Tuesday 24 May. Breakfast at 05:45, we left Posada Portal at 06:20 to drive into Amazonia National Park to the start of the Picarreira trail, Gilberto being lookout in the back of the pickup where he had a deckchair. We birded along the trail from 06:50-13:00 during which time we saw a pair of Rufous-necked Puffbirds, a superb Alta Floresta Antpitta, Blue-cheeked Jacamar and a male Snowy-crowned Manakin. We returned to Posada Portal for lunch, scoping 30+ Sand-coloured Nighthawks roosting in a tree on a very small river island and White-winged, White-banded and Black-collared Swallows over the river. We left at 14:45 to drive to the Tracoa Base trail (15:00-16:00) then Urua Base (16:40-19:00), returning in the dark. It had been a really excellent day with 15 new birds for me. Highlights were many including Fiery-tailed Awlbill, Black-bellied Cuckoo, Amazonian Pygmy Owl, Pied Puffbird, Red-necked Aracari, Long-billed Woodcreeper, Yellow-throated Woodpecker, Ornate Stipplethroat, Saturine, Amazonian, Glossy and Fasciated Antshrikes, Ferruginous-backed and Black-faced Antbirds, Yellow-browed Tody-Flycatcher, Rufous-tailed Flatbill, White-browed Purpletuft, Trilling Gnatwren and Rose-breasted Chat. Dinner, much as lunch, was a basic buffet which was fine. Having a shower I was shocked to find loads of small bites on my legs and midriff. Chiggers which until then hadn't started itching. When they did shortly after I really knew it. I also found a tick which I dosed with iodine and later managed to remove.

Rufous-necked Puffbird in Amazonia National Park. My image doesn't really show what a stunning species it is. No such issues with Paul's below:


Rufous-necked Puffbird in Amazonia National Park. What a stunner (photos: Paul Noakes)
Alta Floresta Antpiita in Amazonia National Park




Alta Floresta Antpitta (photo: Paul Noakes). Time for a new camera? If only I was confident of being able to carry it, let alone come close to Paul's skill as a photographer!
Buff-throated Woodcreeper in Amazonia National Park (photo: Paul Noakes)
Hoffmann's Woodcreeper in Amazonia National Park (photo: Paul Noakes)
White-browed Purpletuft in Amazonia National Park (photo: Paul Noakes)
Red-necked Aracari in Amazonia National Park


Red-necked Aracari in Amazonia National Park (photo: Paul Noakes)

Yellow-throated Woodpecker in Amazonia National Park
Yellow-throated Woodpecker in Amazonia National Park (photo: Paul Noakes)
Amazonian Pygmy-Owl in Amazonia National Park (photo: Paul Noakes)
Amazonian Trogon in Amazonia National Park (photo: Paul Noakes)
Rufous-tailed Foliage-Gleaner in Amazonia National Park (photo: Paul Noakes)

Blue-necked Jacamar in Amazonia National Park (photo: Paul Noakes)
Plain-throated Antwren in Amazonia National Park
                          

Snethlage's Tody-Tyrant in Amazonia National Park (photo: Paul Noakes)
Snow-capped Manakin in Amazonia National Park (photo: Paul Noakes)
Greyish Mourner in Amazonia National Park (photo: Paul Noakes)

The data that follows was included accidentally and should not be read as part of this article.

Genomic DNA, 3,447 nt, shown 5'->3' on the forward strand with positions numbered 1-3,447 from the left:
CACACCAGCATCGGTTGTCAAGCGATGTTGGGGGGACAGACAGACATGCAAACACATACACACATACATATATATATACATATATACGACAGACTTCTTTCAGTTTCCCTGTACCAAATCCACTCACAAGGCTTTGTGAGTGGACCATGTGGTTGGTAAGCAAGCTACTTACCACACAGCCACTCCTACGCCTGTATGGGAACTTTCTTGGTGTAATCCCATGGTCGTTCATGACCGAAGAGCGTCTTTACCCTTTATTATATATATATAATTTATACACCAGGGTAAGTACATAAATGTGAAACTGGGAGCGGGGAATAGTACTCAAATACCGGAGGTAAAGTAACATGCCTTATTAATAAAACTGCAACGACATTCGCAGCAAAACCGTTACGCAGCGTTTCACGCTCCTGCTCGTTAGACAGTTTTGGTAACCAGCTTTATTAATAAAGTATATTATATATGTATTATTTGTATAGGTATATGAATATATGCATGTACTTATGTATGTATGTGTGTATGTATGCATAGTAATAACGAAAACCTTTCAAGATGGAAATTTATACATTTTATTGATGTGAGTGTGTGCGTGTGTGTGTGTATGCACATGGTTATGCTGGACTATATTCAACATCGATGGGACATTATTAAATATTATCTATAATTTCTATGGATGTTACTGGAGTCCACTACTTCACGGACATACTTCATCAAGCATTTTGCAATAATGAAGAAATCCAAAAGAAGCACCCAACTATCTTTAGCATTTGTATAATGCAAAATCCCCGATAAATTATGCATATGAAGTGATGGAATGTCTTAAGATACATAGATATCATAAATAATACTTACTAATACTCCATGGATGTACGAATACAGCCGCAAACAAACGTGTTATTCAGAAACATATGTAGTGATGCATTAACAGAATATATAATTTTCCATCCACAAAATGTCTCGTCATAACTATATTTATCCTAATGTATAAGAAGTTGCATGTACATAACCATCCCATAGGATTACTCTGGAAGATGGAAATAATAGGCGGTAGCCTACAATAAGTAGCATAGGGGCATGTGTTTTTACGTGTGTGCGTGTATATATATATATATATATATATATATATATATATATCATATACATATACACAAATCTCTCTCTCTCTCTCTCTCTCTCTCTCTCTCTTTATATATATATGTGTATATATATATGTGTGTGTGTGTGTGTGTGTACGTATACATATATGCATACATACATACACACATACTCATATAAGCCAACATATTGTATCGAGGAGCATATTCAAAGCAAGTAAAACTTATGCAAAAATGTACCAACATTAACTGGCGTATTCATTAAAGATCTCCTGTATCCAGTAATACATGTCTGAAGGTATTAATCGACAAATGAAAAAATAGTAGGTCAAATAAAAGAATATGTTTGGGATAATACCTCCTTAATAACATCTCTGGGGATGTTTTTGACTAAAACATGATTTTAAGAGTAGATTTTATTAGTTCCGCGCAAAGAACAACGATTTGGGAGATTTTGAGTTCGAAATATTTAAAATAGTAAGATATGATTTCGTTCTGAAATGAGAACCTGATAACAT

Golden-winged Parakeet in Amazonia National Park (photo: Paul Noakes)
Ornate Stipplethroat in Amazonia National Park (photo: Paul Noakes)
Long-billed Woodcreeper in Amazonia National Park (photo: Paul Noakes)

this bird is nuts, probably designed by a committee
male Green-backed Trogon in Amazonia National Park

Green-backed Trogon in Amazonia National Park (photos: Paul Noakes)

Wednesday 25 May. Breakfast at 05:00, we left at 05:30 driving to the start of the Capelinha trail, well into the park, where we arrived at 06:20. We spent 10 hours on the trail, seemingly covering much of its 24km length but in reality probably no more than a quarter of it. The first major bird we tried for, my main target Black-bellied Gnateater was frustrating for me I only had brief back on views, and those thanks to Paul, while the others did much better. It was zipping about quite distantly too quickly for me too spot in poor or contrasting light. This was to be a recurring theme for me, as it had been at times in Costa Rica. One of the downsides of advancing years. Next a machete hunt for a calling Tapajos Antpitta which sat tight in a very dense thicket before slipping out of the back unseen when we were almost on top of it. It started calling again in an even thicker patch where the same thing happened. Another male Black-bellied Gnatcatcher was more obliging, at least after the first few appearances when I was always unsighted or too late onto. This made it all the better when I did see it very well although I still struggled with the camera. For me it was an early contender for bird of the trip. A female sat out in full view as we were leaving (but my camera was safely in my bag then, for fear of another accident). We also saw a superb Rusty-belted Tapaculo but the rest of the walk was pretty unmemorable and a bit of a slog. We returned via the end of the Two Trees trail which was very quiet. The second half of the day was saved by Paul spotting a female Harpy Eagle sat in a roadside tree as we were returning. It had a well dead Sloth and seemed unconcerned by our attention as we watched it to dusk. Brad had given us all T-shirts for the trip, we were expecting an Agami Heron to feature but it was Harpy Eagle instead. Paul hadn’t seen Harpy Eagle and understandably couldn't see himself wearing a t-shirt of one so it was fitting that the situation proved short lived. Other notable birds seen were  Great Jacamar, Red and Green Macaw, Curve-billed Scythebill, Chestnut-winged Hookbill, Cinereous and White-shouldered Antshrikes and Red-crowned Ant-Tanager.

dawn in Amazonia National Park
Chestnut-winged Hookbill in Amazonia National Park (photos: Paul Noakes)